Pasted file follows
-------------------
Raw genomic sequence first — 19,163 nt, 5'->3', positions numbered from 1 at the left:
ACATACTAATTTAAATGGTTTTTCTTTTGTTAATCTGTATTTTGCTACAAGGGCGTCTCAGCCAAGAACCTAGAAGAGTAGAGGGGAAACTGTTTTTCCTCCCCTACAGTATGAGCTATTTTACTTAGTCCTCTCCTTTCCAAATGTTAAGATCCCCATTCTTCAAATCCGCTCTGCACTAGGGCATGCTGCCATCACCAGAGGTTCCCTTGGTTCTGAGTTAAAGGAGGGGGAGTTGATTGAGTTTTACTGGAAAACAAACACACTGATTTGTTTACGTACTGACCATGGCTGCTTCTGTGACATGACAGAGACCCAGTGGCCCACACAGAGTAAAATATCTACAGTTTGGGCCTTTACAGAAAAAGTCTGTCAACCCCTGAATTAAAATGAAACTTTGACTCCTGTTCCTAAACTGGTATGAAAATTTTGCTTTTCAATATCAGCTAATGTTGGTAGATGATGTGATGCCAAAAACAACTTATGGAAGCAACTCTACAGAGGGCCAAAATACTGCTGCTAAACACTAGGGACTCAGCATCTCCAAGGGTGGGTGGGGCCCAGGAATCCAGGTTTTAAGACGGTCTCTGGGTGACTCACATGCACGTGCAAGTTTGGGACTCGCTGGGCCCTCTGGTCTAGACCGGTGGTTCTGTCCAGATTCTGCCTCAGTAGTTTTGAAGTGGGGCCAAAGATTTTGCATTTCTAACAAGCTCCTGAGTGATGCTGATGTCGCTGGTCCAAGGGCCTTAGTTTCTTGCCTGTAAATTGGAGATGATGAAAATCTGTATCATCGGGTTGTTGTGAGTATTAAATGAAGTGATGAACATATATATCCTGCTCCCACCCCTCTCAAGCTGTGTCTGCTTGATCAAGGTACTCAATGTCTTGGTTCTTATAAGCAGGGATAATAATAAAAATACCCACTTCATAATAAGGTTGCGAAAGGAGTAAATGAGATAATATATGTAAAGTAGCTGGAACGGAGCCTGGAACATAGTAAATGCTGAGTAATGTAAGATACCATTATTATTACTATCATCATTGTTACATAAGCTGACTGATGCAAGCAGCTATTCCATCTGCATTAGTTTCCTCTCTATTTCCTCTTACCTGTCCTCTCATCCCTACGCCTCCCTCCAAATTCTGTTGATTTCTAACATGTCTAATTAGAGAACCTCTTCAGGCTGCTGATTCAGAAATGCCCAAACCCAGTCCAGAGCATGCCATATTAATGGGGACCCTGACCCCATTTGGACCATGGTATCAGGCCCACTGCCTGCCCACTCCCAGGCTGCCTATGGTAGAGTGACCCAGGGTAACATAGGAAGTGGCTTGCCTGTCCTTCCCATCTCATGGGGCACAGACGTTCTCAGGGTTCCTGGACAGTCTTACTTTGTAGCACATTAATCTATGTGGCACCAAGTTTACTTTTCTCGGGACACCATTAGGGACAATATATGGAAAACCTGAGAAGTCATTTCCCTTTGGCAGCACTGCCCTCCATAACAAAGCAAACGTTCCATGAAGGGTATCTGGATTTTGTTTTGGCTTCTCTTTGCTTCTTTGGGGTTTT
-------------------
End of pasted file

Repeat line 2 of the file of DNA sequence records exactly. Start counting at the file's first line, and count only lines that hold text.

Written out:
ACATACTAATTTAAATGGTTTTTCTTTTGTTAATCTGTATTTTGCTACAAGGGCGTCTCAGCCAAGAACCTAGAAGAGTAGAGGGGAAACTGTTTTTCCTCCCCTACAGTATGAGCTATTTTACTTAGTCCTCTCCTTTCCAAATGTTAAGATCCCCATTCTTCAAATCCGCTCTGCACTAGGGCATGCTGCCATCACCAGAGGTTCCCTTGGTTCTGAGTTAAAGGAGGGGGAGTTGATTGAGTTTTACTGGAAAACAAACACACTGATTTGTTTACGTACTGACCATGGCTGCTTCTGTGACATGACAGAGACCCAGTGGCCCACACAGAGTAAAATATCTACAGTTTGGGCCTTTACAGAAAAAGTCTGTCAACCCCTGAATTAAAATGAAACTTTGACTCCTGTTCCTAAACTGGTATGAAAATTTTGCTTTTCAATATCAGCTAATGTTGGTAGATGATGTGATGCCAAAAACAACTTATGGAAGCAACTCTACAGAGGGCCAAAATACTGCTGCTAAACACTAGGGACTCAGCATCTCCAAGGGTGGGTGGGGCCCAGGAATCCAGGTTTTAAGACGGTCTCTGGGTGACTCACATGCACGTGCAAGTTTGGGACTCGCTGGGCCCTCTGGTCTAGACCGGTGGTTCTGTCCAGATTCTGCCTCAGTAGTTTTGAAGTGGGGCCAAAGATTTTGCATTTCTAACAAGCTCCTGAGTGATGCTGATGTCGCTGGTCCAAGGGCCTTAGTTTCTTGCCTGTAAATTGGAGATGATGAAAATCTGTATCATCGGGTTGTTGTGAGTATTAAATGAAGTGATGAACATATATATCCTGCTCCCACCCCTCTCAAGCTGTGTCTGCTTGATCAAGGTACTCAATGTCTTGGTTCTTATAAGCAGGGATAATAATAAAAATACCCACTTCATAATAAGGTTGCGAAAGGAGTAAATGAGATAATATATGTAAAGTAGCTGGAACGGAGCCTGGAACATAGTAAATGCTGAGTAATGTAAGATACCATTATTATTACTATCATCATTGTTACATAAGCTGACTGATGCAAGCAGCTATTCCATCTGCATTAGTTTCCTCTCTATTTCCTCTTACCTGTCCTCTCATCCCTACGCCTCCCTCCAAATTCTGTTGATTTCTAACATGTCTAATTAGAGAACCTCTTCAGGCTGCTGATTCAGAAATGCCCAAACCCAGTCCAGAGCATGCCATATTAATGGGGACCCTGACCCCATTTGGACCATGGTATCAGGCCCACTGCCTGCCCACTCCCAGGCTGCCTATGGTAGAGTGACCCAGGGTAACATAGGAAGTGGCTTGCCTGTCCTTCCCATCTCATGGGGCACAGACGTTCTCAGGGTTCCTGGACAGTCTTACTTTGTAGCACATTAATCTATGTGGCACCAAGTTTACTTTTCTCGGGACACCATTAGGGACAATATATGGAAAACCTGAGAAGTCATTTCCCTTTGGCAGCACTGCCCTCCATAACAAAGCAAACGTTCCATGAAGGGTATCTGGATTTTGTTTTGGCTTCTCTTTGCTTCTTTGGGGTTTT